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Is there any legitimate reason to prohibit research?

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  • #31
    Yah, hmmmm.... Vol_scouter, that would be an opinion, eh? Or perhaps a hypothesis.

    So let's test da hypothesis.

    I think what you'll find is that for da most part the research is more sound and informative than listening to either Feinstein or da NRA. Nobody will be making up history or moralizing about evil guns. That alone would be an improvement.

    I suspect you'd find that a lot of da research looked something like that study of 10 years of data out of Texas, eh? The one I shared earlier on CCW permit holders and crime. Responsible, thoughtful with the data they had, a bit of lookin' for effects of certain types one way or the other, but honest in the reporting. CCW permit holders are generally safe, much less likely to commit common crimes like burglary, slightly more likely to commit firearms felonies or sexual abuse, but the latter is a small subset and is probably related to demographic factors in most cases, not to carrying. If they had better data, they could have controlled for those demographic factors.

    Da bigger risk with any research is what da popular press and the lobbyists do with it after it's published. Often news media reports bear little resemblance to the actual work, and sometimes researchers get caught up in that glamour a bit and say things which make for inaccurate sound bites. And lobbyists just lie and spin, eh? But that's not da fault of research or researchers.

    We can always start by believin' all doctors are out to serve da medical/pharmaceutical industry, eh? And then choose to ignore doctors or not fund medical research because all it will lead to is more expensive treatment and higher medical costs. There's a kernel of truth there, to be sure. But it's still a silly conclusion.

    Beavah

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    • #32
      Vol_scouter, do you see any value in collecting this data into a dataset that could be analyzed by anyone? (This message has been edited by a staff member.)

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      • #33
        Beavah,

        I have read the clear bias in medical journals against guns over the past 25 years. I have read the editorials that praised poor research or touted conclusions that were not substantiated by the data.

        I have read the large studies over decades that studied the health of radiation workers. Those studies show that radiation workers at US nuclear facilities are more healthy than their age matched counterparts. They have LOWER cancer rates with the exception of lymphoma that is slightly increased though NOT STATISTICALLY SIGNIFICANT. Yet, the introduction to the rather large summary papers is that radiation work is dangerous and causes cancer - they just can't demonstrate it. They conclude with an anti-radiation theme. Conclusions that cannot be supported by the data but does match the world view of the left. Such conclusions in not politically charged areas of research would not be published until those things were corrected.

        Prestigious scientists have resigned from their professional organizations because they are no allowed to bring up any contrary view to AGW.

        The press is even worse because they do not understand science. So once again, save the taxpayers $10 million and declare guns to be evil. Fair research is not possible in this debate in the current climate in our research community in which I work and love. It is a sad time for science and America.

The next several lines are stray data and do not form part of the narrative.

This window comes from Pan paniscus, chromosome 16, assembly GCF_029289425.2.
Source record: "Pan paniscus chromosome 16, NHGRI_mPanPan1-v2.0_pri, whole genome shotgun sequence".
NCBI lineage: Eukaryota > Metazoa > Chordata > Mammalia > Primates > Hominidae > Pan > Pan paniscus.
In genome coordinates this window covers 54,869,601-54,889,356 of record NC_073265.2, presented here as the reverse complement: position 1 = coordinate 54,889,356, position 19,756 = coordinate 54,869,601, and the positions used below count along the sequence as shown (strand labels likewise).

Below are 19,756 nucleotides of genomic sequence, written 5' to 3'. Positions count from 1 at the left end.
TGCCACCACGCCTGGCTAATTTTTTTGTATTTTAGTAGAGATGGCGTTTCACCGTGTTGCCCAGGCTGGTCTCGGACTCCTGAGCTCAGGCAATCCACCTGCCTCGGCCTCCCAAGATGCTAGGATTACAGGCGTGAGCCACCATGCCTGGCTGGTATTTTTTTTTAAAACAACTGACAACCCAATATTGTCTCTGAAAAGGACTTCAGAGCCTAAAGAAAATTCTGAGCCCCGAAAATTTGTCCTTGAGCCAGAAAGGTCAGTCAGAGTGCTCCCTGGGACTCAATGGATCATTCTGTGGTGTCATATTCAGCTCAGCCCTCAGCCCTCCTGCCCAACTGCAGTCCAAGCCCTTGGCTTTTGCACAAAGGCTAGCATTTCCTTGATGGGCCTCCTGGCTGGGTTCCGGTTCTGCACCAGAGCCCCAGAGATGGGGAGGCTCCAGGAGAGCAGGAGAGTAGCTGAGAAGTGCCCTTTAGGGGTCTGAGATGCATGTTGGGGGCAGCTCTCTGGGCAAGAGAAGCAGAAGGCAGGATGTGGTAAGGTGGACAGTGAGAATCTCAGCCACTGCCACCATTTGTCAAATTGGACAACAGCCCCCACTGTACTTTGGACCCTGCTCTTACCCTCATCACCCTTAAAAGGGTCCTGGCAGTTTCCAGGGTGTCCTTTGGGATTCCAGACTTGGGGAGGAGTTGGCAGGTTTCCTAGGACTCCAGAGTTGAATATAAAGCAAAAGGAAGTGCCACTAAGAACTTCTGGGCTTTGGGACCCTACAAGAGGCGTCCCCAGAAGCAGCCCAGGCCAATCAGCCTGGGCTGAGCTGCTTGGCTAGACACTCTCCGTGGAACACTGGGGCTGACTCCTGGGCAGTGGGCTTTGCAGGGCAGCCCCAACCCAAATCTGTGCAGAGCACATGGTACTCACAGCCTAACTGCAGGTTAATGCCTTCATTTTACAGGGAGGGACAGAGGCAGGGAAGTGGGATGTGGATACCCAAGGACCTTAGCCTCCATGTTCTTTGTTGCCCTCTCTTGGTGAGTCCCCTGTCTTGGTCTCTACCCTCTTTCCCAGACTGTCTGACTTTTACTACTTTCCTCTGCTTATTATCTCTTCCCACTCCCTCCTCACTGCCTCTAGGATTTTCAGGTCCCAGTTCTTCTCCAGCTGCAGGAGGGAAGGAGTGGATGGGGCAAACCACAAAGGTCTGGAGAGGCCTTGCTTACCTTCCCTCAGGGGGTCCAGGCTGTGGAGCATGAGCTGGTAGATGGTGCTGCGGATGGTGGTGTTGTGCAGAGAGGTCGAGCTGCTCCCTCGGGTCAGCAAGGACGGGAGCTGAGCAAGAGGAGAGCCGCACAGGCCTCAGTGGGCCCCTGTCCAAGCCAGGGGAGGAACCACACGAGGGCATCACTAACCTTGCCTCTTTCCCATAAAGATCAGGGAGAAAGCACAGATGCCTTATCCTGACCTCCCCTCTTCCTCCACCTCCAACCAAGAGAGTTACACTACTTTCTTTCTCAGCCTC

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        • #34
          You didn't answer my question. But you did post something that begs another: "Fair research is not possible in this debate in the current climate in our research community in which I work and love."
          Do you think perhaps the problems you write about really infest EVERY study and EVERY research community? They seem, by your words, to be confined to the "research community in which (you) work".

          As for your comments about radiation, thanks for reassuring the survivors of Fukushima and Chernobyl, they probably need some reason for optimism.

          Side note: In the heyday of nuclear power, I routinely listened as health physicists proclaimed that not only was low-level radiation harmless, it was GOOD for you. Kind of like daily exercise, it was supposed to be good for our nucleic acids to be blasted by high energy particles....in order to give our repair mechanisms continual good practice, or something along those lines. I like to remind my geneticist and cell biologist friends of this once in a while - I get a laugh out of their facial contortions.
          Of course, most of those health physicists were also chain smokers (and today, dead). The tobacco industry was proclaiming something similar about their business and products at about that same time.

          Would you be willing to illuminate the thread about the U.S. Radium Corporation and the clock dial painters? Can you see any similarity between claims made by these industries and claims being made by NRA?

          Was the research done with regard to radium and occupational health completely biased and wrong? Were we hoodwinked into erroneously thinking those girls were harmed by radiation when in fact, there was no such effect of radiation? And on that basis we should NOT gather information and do the research on guns, gun violence, and factors associated with gun deaths and injuries? Is that what you're saying?

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          • #35
            Would you be willing to illuminate the thread about the U.S. Radium Corporation and the clock dial painters? Can you see any similarity between claims made by these industries and claims being made by NRA?